Two flights have been sent to South America to rescue hundreds of Australians stranded by coronavirus lockdowns.
Australian tour company Chimu Adventures and the Department of Foreign Affairs and Trade have organised for travellers will be lifted out of Peru and Argentina early next week.
Passengers will be charged around $5000 each for the LATAM airline flights, which are expected to arrive between Monday and Wednesday before heading to Sydney.
The cost includes approvals and transport to navigate a country-wide lockdown in Peru, with Australian diplomats among the evacuees, the Sydney Morning Herald reports.
Olivia Natoli and Dean Di Staso, from Melbourne, will be repatriated to Australia next week
Melbourne couple Olivia Natoli and Dean Di Staso said they can afford to pay to leave Lima, but it may not be so easy for others.
‘For many people, including families over here, this is not an option as it could cost more than $20,000,’ she told the Financial Review on Friday.
‘For others, they will not be able to get to Lima or Cusco with the current travel prohibitions throughout the country in place.’
The Peruvian government has banned all flights out of the country with the exception of officially organised charters by foreign governments to repatriate citizens.
The flights are still under discussion between the Australian embassy in Lima and the Peruvian government and are yet to be given final approval.
Meanwhile, hundreds of other Aussies will remain trapped on the continent as multiple countries in the region ban international travel and impose restrictions on people’s movements.
Australians will be charged around $5000 each to be evacuated on the LATAM airline flights out of South America
It has left many Australians excluded from the repatriation effort feeling abandoned by the federal government
Kerrie Huxham and Harry Fay, from Yamba in northern NSW, are worried they will be trapped in locked-down Ecuador for months.
The couple’s flights home last week from a three-week trip to the Galapagos Islands were cancelled, with subsequent re-booking attempts thwarted as the country rapidly sealed its borders.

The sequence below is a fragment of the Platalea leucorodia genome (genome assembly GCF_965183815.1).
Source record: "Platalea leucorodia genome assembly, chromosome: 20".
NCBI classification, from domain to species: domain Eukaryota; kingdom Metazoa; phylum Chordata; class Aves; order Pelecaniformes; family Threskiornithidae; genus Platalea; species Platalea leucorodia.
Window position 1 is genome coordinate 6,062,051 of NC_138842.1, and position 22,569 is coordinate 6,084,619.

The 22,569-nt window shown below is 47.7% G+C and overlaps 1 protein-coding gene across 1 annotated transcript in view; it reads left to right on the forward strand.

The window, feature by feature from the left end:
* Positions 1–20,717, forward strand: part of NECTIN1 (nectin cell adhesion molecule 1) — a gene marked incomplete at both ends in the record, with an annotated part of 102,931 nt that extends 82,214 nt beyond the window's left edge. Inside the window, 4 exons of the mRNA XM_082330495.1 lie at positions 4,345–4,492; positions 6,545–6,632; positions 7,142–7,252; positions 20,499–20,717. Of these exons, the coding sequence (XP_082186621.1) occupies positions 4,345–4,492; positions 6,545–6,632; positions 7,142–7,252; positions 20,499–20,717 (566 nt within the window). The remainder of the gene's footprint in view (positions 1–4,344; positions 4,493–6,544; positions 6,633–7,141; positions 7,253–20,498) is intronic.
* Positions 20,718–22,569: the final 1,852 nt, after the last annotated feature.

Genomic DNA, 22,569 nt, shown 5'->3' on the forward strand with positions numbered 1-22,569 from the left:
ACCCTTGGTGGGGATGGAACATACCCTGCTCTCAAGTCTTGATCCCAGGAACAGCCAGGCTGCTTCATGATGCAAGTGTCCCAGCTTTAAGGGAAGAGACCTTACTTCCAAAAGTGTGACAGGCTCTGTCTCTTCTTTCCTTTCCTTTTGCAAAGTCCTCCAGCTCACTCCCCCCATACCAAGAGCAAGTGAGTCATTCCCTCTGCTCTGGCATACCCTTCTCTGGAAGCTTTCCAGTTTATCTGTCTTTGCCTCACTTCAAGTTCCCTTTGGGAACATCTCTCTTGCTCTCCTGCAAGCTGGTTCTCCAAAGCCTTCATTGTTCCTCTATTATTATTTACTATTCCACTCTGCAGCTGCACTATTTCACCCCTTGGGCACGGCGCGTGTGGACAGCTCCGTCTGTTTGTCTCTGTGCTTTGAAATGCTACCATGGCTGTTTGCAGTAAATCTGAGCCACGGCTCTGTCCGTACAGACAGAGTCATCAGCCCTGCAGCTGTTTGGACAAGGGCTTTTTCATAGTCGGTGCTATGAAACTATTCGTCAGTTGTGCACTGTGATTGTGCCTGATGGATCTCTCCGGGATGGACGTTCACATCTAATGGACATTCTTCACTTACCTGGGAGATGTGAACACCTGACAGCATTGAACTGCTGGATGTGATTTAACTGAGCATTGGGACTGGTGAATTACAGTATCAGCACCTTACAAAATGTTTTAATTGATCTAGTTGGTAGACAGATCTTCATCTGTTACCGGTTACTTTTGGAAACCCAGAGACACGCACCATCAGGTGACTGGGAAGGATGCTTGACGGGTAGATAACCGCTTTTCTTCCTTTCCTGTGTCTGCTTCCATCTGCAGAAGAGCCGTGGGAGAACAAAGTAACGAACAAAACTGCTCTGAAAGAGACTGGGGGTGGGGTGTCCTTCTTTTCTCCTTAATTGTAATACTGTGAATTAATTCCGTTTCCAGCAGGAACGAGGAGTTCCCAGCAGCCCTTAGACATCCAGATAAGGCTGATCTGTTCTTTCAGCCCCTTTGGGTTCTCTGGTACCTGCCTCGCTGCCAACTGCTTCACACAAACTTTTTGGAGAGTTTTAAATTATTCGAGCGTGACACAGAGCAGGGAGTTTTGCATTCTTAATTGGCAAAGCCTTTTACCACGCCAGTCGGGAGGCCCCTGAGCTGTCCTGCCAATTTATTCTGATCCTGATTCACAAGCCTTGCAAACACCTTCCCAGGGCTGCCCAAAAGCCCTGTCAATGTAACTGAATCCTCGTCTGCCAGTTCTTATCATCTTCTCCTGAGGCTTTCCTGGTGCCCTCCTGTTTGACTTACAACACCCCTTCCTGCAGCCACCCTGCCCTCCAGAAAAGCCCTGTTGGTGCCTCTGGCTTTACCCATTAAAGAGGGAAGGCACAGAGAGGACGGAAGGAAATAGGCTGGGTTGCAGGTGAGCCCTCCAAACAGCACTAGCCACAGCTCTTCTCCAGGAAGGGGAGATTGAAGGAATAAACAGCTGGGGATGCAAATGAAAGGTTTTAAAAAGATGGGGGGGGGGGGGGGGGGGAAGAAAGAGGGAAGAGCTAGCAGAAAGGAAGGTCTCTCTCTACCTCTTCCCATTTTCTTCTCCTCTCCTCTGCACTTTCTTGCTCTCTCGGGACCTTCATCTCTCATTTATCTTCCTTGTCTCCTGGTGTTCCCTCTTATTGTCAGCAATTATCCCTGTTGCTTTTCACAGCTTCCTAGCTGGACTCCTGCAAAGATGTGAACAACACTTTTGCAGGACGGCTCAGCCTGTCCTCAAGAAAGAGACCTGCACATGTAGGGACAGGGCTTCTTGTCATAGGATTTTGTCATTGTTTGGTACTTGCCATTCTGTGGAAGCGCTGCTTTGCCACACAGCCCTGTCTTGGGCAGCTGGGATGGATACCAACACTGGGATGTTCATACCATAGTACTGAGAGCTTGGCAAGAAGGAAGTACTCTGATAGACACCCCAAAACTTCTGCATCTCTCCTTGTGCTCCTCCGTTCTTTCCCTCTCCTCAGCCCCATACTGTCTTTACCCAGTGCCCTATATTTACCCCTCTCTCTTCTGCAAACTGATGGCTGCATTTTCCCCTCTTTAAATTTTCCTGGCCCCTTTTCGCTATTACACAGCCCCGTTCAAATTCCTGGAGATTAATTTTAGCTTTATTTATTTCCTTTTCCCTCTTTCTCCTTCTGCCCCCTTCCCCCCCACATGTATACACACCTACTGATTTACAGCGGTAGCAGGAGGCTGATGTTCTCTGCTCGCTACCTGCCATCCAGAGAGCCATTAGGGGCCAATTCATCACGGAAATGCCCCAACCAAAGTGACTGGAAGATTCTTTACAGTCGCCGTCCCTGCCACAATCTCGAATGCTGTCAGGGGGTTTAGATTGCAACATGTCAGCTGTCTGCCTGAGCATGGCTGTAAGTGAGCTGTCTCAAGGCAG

Mr Fay said the Dutch and French have sent empty KLM and Air France jets to pick up nationals but nothing similar had been offered to Australians.
‘Qantas has just grounded most of its fleet and stood down 20,000 employees, there are enough planes for the government to charter to pick all of us up,’ he said.
Adam Douglas and his partner, Meagan Thomson, both emergency doctors, find themselves in the same position from Quito, Ecuador’s capital.
Kerrie Huxham and Harry Fay (pictured) have been left stranded in Quito, Ecuador, as countries across the globe shut borders
Dr Douglas said they are eager to get back to Australia to help with the COVID-19 crisis but have not had any response from the Department of Foreign Affairs and Trade.
‘I’ve tried to call the local embassy and the phone just rang out, tried to call the emergency hotline with no response at all,’ he said.
Chimu Adventures co-founder Greg Carter said Australians stuck in countries with fewer travellers would find it difficult to be evacuated.
‘We can’t ascertain the numbers in Ecuador and the logistics of getting them out when they’re in lockdown,’ he said.
There are currently hundreds of Australians on board stuck at sea on cruise ships in Europe, South America and the Pacific.
The Costa Luminosa, off Italy’s coast, has several confirmed cases of coronavirus and 39 Australians on board.
DFAT said it is working to with each ship to ensure Australians are kept up to date and provided with contact information.
Brazilian citizens arrange papers to be repatriated due to coronavirus lockdown (pictured) as countries around the globe call their citizens home